- The Washington Times - Thursday, November 21, 2002

TEL AVIV As a young officer in Israel's army, Amram Mitzna was so disgusted by Ariel Sharon's handling of Israel's 1982 invasion of Lebanon that he handed in a resignation letter, saying he could no longer serve under the defense minister.
Mr. Mitzna stayed on, became a general, and according to TV projections was handily elected to head Israel's dovish opposition Tuesday. That will likely pit him in January elections against Mr. Sharon, now an incumbent prime minister whose 20 months in office have been plagued by escalating violence with the Palestinians.
Mr. Sharon, Mr. Mitzna said, believes in "reliance on force and resolving the problem by forcing the other side to surrender instead of through dialogue. Our positions clashed then, and this is still acute today."
Mr. Sharon himself faces a leadership primary next week, with polls showing him leading his challenger, Foreign Minister and ex-Prime Minister Benjamin Netanyahu.
Mr. Mitzna, 57, defeated Benjamin Ben-Eliezer, whose appeal was tarnished by his 20 months as Mr. Sharon's defense minister before he led Labor out of the "unity government" last month, a move that prompted the current election campaign.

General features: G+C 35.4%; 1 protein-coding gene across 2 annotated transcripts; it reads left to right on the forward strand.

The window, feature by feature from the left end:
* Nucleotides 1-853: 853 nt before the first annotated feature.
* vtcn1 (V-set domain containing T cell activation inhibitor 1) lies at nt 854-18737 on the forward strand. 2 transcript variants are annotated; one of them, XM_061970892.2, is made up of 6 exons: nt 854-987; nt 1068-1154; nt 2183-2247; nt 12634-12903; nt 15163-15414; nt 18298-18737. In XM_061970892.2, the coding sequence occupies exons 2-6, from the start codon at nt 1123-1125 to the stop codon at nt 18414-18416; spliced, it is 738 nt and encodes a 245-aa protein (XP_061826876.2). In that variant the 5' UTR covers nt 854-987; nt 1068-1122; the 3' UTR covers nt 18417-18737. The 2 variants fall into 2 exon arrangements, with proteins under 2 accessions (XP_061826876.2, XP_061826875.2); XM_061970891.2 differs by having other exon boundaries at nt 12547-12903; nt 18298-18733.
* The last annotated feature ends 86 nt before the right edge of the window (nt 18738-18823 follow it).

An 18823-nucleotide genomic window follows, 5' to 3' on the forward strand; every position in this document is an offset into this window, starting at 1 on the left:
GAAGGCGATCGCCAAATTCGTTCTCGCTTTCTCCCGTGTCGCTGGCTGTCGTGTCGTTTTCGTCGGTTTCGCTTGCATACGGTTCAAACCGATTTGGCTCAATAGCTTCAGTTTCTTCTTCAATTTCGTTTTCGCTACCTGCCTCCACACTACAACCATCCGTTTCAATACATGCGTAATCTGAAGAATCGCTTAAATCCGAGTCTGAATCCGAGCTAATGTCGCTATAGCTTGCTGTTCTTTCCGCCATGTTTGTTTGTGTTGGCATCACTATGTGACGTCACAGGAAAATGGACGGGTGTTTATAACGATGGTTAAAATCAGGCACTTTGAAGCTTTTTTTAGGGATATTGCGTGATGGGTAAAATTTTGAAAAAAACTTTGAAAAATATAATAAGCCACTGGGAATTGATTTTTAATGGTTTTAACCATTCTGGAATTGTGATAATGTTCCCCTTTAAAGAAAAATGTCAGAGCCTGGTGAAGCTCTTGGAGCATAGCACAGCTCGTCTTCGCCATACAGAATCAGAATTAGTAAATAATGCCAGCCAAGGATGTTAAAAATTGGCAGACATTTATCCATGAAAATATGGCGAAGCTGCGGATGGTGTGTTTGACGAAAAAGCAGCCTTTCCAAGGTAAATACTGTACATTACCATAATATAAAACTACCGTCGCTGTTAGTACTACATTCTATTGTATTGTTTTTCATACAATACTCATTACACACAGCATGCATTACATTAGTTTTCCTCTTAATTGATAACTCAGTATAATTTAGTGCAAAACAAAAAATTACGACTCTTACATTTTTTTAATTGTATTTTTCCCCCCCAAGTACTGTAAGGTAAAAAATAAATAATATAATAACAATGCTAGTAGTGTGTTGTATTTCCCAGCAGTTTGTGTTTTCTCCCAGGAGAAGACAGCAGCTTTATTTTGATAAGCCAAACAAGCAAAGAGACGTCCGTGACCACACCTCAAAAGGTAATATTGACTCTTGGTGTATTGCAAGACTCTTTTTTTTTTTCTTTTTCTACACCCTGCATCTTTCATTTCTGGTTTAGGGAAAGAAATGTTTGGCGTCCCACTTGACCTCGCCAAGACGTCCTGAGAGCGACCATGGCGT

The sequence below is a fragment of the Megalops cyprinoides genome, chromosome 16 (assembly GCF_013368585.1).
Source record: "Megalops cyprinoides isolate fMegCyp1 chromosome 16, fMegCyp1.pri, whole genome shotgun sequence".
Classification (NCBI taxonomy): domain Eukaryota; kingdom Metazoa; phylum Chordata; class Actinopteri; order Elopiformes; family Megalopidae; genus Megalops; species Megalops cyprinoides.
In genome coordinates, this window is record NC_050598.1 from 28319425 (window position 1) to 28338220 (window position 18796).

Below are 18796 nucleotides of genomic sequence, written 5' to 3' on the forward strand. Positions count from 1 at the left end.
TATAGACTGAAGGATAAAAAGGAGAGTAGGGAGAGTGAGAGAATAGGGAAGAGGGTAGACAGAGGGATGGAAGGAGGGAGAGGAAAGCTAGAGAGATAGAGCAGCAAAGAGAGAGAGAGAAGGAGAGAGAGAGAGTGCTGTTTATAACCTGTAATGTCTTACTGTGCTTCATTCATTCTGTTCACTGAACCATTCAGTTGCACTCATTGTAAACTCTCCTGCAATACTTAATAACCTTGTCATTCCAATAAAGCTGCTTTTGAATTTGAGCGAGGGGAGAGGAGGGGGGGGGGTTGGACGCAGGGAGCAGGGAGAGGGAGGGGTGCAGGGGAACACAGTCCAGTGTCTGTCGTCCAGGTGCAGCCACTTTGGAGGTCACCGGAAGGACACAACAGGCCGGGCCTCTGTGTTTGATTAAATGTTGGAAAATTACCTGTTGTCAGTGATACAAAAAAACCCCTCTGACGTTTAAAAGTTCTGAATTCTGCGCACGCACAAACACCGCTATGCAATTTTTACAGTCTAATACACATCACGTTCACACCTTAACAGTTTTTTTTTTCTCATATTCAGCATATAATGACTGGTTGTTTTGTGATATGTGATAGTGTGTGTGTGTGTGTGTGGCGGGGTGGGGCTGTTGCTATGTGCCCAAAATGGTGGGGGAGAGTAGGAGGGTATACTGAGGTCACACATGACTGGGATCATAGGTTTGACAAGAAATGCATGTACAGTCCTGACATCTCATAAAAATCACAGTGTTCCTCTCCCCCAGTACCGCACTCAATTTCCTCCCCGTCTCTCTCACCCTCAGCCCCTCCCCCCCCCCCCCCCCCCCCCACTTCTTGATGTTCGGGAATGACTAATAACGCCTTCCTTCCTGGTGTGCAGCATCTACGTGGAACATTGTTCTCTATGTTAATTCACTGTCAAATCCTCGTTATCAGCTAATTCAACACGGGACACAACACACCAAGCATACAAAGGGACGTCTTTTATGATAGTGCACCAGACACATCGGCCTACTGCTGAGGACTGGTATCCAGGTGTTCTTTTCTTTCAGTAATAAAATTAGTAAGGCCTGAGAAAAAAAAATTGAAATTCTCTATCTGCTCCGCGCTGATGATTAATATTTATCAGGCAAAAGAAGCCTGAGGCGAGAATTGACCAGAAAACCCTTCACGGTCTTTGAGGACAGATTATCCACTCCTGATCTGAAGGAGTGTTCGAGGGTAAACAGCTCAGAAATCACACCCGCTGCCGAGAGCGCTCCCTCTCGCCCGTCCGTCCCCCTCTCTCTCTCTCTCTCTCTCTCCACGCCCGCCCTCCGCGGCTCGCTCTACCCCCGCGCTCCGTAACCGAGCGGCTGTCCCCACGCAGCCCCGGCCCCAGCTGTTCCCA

Mr. Mitzna said that if he lost the Jan. 28 election, he would not enter another coalition with Mr. Sharon's Likud party unless it was unequivocally prepared to pursue his platform of disengaging from the West Bank and Gaza Strip an unlikely prospect.
In another election day promise, Mr. Mitzna said that if he became prime minister he would unilaterally pull troops and Jewish settlers out of the Gaza Strip and resume negotiations on a far-reaching peace settlement in the West Bank and Jerusalem.
Mr. Mitzna said he would negotiate with whomever the Palestinians chose a departure from the position of Mr. Sharon and many Labor leaders who have concluded that Palestinian leader Yasser Arafat cannot be trusted and must be sidelined.
He said he would revive the offers made by Labor's last prime minister, Ehud Barak, which included Palestinian statehood on about 95 percent of the West Bank and Gaza and Palestinian control over the Arab neighborhoods of Jerusalem coupled with a dismissal of demands that Palestinian refugees be allowed to return to Israel.
The Palestinians rejected that formula then, and in two years of violence 1,937 persons have been killed on the Palestinian side and 664 on the Israeli side. Polls show Israelis have moved to the right and are likely to provide Likud and other hawkish parties with a parliament majority.
If a peace treaty proves impossible, Mr. Mitzna said, he'd withdraw from parts of the West Bank unilaterally as well, build a wall, and wait for a more amenable Palestinian leadership.
Mr. Mitzna achieved local renown during Israel's 1982 invasion of Lebanon. He handed in a letter resigning from the army after the massacre of hundreds of Palestinians by pro-Israeli Lebanese Christian militiamen in the Sabra and Shatila refugee camps, outside the Lebanese capital, Beirut.
He cited what he perceived as Mr. Sharon's limited concern over the killings.
Prime Minister Menachem Begin summoned the officer and persuaded him to stay on. Mr. Sharon was ultimately found indirectly responsible for the killings.

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